The catalyst appears to the massive detainment and charges brought against protesters and the media's portrayal it. The article was published in April 2014, this is still relevant information today The author defines the purpose of the article."The purpose of this paper is to analyse how mainstream corporate print media framed protesters, police, and events at the 2010 G20 Summit in Toronto" The authors themselves have backgrounds in criminology, sociology and legal studies, they also both write for the Canadian Journal of Criminal Justice. This gives them authority and credibility. The information itself was published in the "Canadian Journal of Criminology and Criminal Justice". This journal is reviewed and referenced in other scholarly articles, It also has a long list of its own research and references, as well as many out side links showing their research.

This source is a useful one, it has credibility, it has been reviewed and referenced by other articles. It's current so its still useful information and relevant today. The article references studies that were done over time involving police tactics with protesters, and how the media depicted these events. This will be useful in showing how the media can interfere and misinform the public of the details of events. The article also draws attention to the "The hierarchy of credibility" which "is a framework for determining who defines reality, how things are, and what the truth is, based on the principle that the highest ranking groups have the right to define and interpret events" This will be interesting to look into further, it assumes some interesting things, such as the highest ranking have the ability to define "truth". The findings of the study/research of the authors is repeatable and relevant to the topic of media interference with police investigations.

JOY, PETER A., and KEVIN C. McMUNIGAL. "The Ethics Of Talking To The Media." Criminal Justice 28.4 (2014): 17-63. Criminal Justice Abstracts with Full Text. Web. 18 Feb. 2015.

The source is an excerpt from a book titled "Media Coverage in Criminal Justice Cases: What Prosecutors and Defenders Should and Should Not Say" specifically from chapter two "Basic Ethics: Criminal Practice and the Media" the chapter covers the potential risks and benefits of clients and attorneys speaking to the media, one benefit, is that the media my portray the defendant in a good way, which might make the public more sympathetic to their case. One risk is that speaking to the media could cause a negative response and skew the mindset of the jury and the public. One of the other interesting pieces is the Model Rule 3.6, and how it aims for the justice system to protect the defendant's right to a fair trial. In one particular case talked about, a man who was convicted of murder had his sentence over turned because the media had skew public opinion and made a "fair" trial unlikely.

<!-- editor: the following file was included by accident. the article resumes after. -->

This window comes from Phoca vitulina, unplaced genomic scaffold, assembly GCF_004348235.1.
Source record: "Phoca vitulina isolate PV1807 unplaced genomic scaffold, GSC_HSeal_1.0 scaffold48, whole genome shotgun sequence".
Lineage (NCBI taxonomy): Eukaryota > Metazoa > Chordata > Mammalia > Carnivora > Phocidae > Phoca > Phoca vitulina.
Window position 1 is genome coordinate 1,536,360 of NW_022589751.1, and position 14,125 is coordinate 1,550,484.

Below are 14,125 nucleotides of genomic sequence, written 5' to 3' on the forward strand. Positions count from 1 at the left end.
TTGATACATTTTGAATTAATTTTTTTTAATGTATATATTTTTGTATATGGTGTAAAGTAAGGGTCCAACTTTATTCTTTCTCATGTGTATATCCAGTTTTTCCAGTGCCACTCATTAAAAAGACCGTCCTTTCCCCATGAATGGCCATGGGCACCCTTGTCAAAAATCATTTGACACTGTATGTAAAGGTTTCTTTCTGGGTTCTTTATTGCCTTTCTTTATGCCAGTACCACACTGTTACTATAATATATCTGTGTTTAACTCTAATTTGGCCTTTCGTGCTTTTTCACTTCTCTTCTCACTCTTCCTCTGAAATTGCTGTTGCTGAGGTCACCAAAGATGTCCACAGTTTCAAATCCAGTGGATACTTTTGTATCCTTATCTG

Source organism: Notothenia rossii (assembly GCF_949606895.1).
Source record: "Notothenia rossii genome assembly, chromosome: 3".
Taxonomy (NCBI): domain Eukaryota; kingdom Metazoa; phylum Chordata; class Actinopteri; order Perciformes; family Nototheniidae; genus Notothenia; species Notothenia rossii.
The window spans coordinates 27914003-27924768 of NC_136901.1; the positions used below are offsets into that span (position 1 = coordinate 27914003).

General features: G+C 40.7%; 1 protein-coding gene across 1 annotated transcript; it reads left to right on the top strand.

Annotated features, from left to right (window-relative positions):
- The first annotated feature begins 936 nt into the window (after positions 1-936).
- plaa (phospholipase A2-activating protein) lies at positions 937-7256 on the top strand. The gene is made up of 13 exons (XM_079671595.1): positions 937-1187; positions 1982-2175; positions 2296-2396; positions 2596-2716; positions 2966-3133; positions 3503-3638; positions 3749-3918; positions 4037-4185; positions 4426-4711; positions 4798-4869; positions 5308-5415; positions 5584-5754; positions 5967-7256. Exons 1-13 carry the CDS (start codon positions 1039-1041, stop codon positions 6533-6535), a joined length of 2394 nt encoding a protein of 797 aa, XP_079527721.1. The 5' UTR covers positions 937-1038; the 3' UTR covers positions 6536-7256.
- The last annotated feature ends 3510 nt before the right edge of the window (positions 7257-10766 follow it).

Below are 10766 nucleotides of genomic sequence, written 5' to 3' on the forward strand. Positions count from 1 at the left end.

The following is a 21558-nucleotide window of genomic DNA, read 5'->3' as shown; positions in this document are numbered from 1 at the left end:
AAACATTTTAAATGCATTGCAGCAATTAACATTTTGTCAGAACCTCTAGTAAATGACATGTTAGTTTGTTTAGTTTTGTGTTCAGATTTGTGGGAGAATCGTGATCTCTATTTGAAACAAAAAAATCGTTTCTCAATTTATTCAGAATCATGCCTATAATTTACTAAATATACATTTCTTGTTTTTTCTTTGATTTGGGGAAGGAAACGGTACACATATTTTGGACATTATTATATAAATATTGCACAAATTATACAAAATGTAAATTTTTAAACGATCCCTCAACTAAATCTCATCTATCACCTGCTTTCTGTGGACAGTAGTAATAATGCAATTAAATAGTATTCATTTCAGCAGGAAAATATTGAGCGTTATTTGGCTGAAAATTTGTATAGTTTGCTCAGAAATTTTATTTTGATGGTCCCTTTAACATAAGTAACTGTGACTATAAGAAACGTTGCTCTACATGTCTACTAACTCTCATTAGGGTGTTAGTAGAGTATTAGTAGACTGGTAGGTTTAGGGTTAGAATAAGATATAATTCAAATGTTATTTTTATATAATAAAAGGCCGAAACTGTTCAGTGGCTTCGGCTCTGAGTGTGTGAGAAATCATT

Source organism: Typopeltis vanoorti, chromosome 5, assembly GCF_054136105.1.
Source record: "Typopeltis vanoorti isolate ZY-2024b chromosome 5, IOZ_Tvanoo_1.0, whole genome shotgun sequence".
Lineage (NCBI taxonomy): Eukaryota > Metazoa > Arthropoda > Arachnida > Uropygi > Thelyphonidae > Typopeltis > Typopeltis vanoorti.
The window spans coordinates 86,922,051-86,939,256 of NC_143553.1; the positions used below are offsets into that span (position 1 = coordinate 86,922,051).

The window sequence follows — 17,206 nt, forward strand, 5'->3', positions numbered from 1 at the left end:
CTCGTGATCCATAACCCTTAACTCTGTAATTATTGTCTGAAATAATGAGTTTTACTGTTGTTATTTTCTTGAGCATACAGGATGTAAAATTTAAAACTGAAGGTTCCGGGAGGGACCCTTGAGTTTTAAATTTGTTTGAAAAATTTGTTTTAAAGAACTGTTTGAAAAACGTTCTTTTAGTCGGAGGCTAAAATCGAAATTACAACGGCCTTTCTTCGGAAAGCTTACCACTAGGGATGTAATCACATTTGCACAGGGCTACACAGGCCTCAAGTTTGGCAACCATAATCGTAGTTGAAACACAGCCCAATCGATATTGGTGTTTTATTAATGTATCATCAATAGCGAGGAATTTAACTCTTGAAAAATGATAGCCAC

The excerpt from the magazine was published in 2013, so its still pretty current, and relevant information. The information is useful, the ethics of the media are an important aspect to look into with regards to the topic of media influence on police investigations. The information is pretty easy to understand although some parts I will have look into further to better understand them. As far as the authors' authority, McMunigal is a professor at Case Western Reserve University, where he teaches criminal law. He also has degrees from Stanford and California, Berkley. I would say he has credibility and authority t on the subject of criminal justice. Joy is also a professor at Washington University Law, he teaches law and has degrees from Youngstown State University and Case Western Reserve University. The information comes from a book, some information is going to be opinion but it comes from a source that is peer reviewed so that builds on the credibility and accuracy of the excerpt. The purpose of the article is to inform of the dangers and advantages of including the media in criminal law.

I will likely use this source, it has a lot of useful information and gives examples/cites specific courts cases that I could look into for my paper. It also shows both sides of how the media works in criminal cases and investigations. Taking into account that this is a book and that the authors' bias is also in with the information I think it will still be a credible source to use. In the excerpt I cited the author's commentary was taken out. The currency of when the excerpt was published also helps and relates to court cases today. Both of the authors have authority on the topic which is also helpful and will be easy to reference. I think it's a great source to use.

Mitchell, Anne-Marie. "Presumed guilty: Casey Anthony: The inside story." Journal of Multidisciplinary Research 4.3 (2012): 93+. Expanded Academic ASAP. Web. 23 Feb. 2015.